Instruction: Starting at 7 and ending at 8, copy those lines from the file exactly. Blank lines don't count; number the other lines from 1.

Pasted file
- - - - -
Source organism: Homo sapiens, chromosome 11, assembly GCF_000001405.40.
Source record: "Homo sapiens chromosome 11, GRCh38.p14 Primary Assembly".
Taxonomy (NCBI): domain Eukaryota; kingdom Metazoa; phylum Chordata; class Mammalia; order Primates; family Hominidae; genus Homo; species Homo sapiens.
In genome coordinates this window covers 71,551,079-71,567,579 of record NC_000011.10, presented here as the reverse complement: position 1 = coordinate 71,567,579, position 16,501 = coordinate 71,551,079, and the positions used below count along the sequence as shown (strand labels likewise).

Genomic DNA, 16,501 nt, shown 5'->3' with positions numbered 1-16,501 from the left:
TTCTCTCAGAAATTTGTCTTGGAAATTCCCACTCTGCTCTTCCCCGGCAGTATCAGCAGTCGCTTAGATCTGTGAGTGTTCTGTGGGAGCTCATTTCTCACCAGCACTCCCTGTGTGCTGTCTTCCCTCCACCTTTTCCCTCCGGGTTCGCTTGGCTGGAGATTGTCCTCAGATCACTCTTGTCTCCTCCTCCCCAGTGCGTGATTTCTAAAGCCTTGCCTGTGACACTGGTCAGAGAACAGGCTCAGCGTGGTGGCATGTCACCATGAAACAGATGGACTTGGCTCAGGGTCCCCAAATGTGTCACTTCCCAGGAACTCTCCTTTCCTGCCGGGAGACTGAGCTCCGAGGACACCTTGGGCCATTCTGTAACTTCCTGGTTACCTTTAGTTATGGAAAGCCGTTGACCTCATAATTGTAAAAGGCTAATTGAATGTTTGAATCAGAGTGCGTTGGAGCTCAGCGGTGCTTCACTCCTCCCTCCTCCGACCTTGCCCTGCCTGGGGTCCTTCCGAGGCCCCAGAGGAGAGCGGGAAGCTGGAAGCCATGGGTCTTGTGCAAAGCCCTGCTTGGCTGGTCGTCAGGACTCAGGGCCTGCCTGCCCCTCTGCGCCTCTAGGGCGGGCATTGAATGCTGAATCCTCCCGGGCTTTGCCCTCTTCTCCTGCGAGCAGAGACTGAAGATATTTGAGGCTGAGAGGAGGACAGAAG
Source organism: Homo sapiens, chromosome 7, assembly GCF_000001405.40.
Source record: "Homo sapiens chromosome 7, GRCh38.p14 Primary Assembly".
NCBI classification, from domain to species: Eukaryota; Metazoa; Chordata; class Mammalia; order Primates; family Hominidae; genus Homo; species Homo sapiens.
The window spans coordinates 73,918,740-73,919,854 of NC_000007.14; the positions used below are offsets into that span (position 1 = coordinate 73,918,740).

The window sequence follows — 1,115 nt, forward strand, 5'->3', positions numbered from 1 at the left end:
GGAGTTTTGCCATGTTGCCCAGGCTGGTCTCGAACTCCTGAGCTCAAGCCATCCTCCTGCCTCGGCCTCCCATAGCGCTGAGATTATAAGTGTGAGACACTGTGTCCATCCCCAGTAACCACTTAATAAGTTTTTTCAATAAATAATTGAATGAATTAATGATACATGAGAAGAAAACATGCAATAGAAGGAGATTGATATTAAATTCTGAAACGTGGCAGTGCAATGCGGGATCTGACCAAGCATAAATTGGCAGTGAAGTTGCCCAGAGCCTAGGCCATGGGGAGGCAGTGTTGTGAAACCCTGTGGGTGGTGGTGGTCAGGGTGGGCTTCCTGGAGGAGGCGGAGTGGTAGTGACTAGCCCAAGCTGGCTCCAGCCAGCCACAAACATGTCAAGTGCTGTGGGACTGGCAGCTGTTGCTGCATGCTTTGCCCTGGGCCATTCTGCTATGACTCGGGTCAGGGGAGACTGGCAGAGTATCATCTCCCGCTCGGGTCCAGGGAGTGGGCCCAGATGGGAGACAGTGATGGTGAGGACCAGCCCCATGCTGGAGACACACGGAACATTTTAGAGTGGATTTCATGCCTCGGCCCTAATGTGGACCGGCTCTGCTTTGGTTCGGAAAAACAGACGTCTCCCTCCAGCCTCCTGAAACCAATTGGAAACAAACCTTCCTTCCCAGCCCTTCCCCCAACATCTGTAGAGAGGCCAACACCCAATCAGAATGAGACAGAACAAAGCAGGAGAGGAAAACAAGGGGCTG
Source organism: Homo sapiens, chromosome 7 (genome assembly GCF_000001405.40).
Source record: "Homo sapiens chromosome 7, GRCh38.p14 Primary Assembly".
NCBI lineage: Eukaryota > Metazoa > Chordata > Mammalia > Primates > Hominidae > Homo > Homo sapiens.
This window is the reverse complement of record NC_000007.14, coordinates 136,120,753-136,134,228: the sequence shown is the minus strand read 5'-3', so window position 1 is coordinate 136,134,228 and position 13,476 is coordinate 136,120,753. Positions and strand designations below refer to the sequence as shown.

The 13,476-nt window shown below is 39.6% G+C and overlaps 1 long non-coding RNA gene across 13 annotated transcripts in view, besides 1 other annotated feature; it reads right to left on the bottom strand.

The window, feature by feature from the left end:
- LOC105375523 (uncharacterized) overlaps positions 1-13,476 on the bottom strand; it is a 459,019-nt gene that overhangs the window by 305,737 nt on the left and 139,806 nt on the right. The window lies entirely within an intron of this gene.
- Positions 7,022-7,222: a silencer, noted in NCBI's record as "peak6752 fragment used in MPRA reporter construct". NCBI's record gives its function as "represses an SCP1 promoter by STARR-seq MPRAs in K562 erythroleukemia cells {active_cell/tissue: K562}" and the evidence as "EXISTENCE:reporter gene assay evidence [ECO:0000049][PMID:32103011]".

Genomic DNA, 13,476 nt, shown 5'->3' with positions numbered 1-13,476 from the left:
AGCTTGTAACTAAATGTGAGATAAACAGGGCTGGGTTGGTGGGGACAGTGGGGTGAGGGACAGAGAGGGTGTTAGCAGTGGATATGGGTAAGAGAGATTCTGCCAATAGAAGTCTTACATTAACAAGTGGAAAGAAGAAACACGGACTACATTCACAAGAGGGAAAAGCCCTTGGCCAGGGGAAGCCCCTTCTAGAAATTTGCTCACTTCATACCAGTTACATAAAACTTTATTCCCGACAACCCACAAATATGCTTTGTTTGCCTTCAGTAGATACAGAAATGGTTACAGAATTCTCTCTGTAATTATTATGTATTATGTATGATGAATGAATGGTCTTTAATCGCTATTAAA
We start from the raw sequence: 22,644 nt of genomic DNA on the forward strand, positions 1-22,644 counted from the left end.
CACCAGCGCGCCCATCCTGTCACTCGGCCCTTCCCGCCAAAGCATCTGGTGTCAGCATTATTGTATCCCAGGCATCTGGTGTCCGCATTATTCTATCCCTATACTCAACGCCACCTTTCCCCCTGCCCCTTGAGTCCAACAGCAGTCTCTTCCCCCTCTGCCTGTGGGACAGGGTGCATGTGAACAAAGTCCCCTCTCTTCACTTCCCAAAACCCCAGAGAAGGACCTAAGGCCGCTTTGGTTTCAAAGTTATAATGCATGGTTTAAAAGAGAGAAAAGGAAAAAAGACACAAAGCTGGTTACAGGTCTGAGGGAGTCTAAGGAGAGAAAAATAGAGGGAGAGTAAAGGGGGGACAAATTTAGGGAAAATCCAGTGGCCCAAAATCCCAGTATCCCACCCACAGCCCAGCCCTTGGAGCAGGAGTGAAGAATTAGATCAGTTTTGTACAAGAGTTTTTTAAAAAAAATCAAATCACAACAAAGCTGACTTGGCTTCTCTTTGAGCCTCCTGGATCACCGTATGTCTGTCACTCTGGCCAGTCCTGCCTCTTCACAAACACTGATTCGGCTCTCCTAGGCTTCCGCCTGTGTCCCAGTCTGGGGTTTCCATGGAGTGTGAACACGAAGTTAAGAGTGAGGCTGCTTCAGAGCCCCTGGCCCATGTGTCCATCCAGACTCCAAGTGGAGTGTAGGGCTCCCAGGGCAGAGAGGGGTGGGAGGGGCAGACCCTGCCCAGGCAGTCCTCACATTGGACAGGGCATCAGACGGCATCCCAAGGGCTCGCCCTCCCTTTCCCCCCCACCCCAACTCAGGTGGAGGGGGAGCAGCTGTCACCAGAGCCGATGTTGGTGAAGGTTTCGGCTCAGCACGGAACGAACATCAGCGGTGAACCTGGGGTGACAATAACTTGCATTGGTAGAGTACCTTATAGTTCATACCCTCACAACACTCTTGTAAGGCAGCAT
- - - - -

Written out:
Source organism: Homo sapiens, chromosome 7, assembly GCF_000001405.40.
Source record: "Homo sapiens chromosome 7, GRCh38.p14 Primary Assembly".